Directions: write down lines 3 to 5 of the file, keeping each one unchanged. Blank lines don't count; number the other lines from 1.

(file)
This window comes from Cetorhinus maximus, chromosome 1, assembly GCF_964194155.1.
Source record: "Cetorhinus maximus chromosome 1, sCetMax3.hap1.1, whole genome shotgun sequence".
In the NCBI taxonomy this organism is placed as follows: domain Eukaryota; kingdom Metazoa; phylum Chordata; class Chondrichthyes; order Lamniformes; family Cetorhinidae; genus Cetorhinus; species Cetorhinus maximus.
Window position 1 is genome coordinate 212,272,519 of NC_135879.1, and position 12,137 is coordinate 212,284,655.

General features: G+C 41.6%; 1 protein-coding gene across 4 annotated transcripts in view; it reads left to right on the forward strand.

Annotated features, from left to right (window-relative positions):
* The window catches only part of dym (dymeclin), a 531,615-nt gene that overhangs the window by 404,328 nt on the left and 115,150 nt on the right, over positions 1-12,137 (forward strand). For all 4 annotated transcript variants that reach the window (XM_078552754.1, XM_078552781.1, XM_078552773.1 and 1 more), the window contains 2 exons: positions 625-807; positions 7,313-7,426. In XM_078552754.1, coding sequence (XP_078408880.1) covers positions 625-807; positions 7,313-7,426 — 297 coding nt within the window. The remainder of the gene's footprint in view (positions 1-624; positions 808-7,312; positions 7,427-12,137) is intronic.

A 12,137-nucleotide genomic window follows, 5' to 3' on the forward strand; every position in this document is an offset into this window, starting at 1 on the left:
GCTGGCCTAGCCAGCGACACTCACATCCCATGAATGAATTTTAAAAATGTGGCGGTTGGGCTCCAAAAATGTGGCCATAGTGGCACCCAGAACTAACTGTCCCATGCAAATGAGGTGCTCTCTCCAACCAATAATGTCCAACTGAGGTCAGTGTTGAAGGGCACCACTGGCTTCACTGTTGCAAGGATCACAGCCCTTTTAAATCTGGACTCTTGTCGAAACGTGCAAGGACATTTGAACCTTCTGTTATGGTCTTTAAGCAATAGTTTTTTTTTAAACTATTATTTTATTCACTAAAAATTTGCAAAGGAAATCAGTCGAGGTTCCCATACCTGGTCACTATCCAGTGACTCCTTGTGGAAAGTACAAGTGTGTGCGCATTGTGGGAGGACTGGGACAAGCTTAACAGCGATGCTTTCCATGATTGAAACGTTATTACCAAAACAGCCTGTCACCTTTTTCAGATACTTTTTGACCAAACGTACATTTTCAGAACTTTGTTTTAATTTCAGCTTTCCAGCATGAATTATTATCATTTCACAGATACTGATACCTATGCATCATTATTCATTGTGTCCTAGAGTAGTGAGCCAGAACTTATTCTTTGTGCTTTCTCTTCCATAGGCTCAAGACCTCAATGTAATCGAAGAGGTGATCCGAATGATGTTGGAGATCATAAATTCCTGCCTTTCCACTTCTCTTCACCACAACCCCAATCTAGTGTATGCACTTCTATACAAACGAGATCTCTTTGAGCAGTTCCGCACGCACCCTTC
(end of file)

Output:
In the NCBI taxonomy this organism is placed as follows: domain Eukaryota; kingdom Metazoa; phylum Chordata; class Chondrichthyes; order Lamniformes; family Cetorhinidae; genus Cetorhinus; species Cetorhinus maximus.
Window position 1 is genome coordinate 212,272,519 of NC_135879.1, and position 12,137 is coordinate 212,284,655.

General features: G+C 41.6%; 1 protein-coding gene across 4 annotated transcripts in view; it reads left to right on the forward strand.